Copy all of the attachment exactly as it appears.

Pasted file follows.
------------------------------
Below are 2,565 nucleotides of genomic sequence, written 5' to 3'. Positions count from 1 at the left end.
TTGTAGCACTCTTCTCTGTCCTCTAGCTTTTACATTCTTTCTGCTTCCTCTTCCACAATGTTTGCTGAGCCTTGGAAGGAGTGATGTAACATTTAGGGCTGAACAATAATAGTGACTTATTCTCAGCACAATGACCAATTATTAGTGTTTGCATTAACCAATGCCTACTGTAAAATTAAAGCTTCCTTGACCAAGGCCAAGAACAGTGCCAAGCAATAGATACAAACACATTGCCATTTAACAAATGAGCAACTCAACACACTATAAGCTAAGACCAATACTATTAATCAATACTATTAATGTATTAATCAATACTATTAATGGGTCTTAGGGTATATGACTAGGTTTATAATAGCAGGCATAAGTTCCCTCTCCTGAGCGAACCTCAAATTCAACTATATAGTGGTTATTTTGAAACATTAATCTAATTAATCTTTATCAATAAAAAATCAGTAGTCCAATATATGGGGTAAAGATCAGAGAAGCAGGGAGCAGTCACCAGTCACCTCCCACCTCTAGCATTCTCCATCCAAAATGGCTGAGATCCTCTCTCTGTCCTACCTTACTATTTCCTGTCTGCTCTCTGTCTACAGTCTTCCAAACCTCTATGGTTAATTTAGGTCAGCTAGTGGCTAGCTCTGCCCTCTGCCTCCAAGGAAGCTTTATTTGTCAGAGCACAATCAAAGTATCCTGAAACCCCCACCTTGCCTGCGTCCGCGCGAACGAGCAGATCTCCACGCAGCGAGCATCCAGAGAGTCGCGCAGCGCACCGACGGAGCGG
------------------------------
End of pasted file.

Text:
Below are 2,565 nucleotides of genomic sequence, written 5' to 3'. Positions count from 1 at the left end.
TTGTAGCACTCTTCTCTGTCCTCTAGCTTTTACATTCTTTCTGCTTCCTCTTCCACAATGTTTGCTGAGCCTTGGAAGGAGTGATGTAACATTTAGGGCTGAACAATAATAGTGACTTATTCTCAGCACAATGACCAATTATTAGTGTTTGCATTAACCAATGCCTACTGTAAAATTAAAGCTTCCTTGACCAAGGCCAAGAACAGTGCCAAGCAATAGATACAAACACATTGCCATTTAACAAATGAGCAACTCAACACACTATAAGCTAAGACCAATACTATTAATCAATACTATTAATGTATTAATCAATACTATTAATGGGTCTTAGGGTATATGACTAGGTTTATAATAGCAGGCATAAGTTCCCTCTCCTGAGCGAACCTCAAATTCAACTATATAGTGGTTATTTTGAAACATTAATCTAATTAATCTTTATCAATAAAAAATCAGTAGTCCAATATATGGGGTAAAGATCAGAGAAGCAGGGAGCAGTCACCAGTCACCTCCCACCTCTAGCATTCTCCATCCAAAATGGCTGAGATCCTCTCTCTGTCCTACCTTACTATTTCCTGTCTGCTCTCTGTCTACAGTCTTCCAAACCTCTATGGTTAATTTAGGTCAGCTAGTGGCTAGCTCTGCCCTCTGCCTCCAAGGAAGCTTTATTTGTCAGAGCACAATCAAAGTATCCTGAAACCCCCACCTTGCCTGCGTCCGCGCGAACGAGCAGATCTCCACGCAGCGAGCATCCAGAGAGTCGCGCAGCGCACCGACGGAGCGG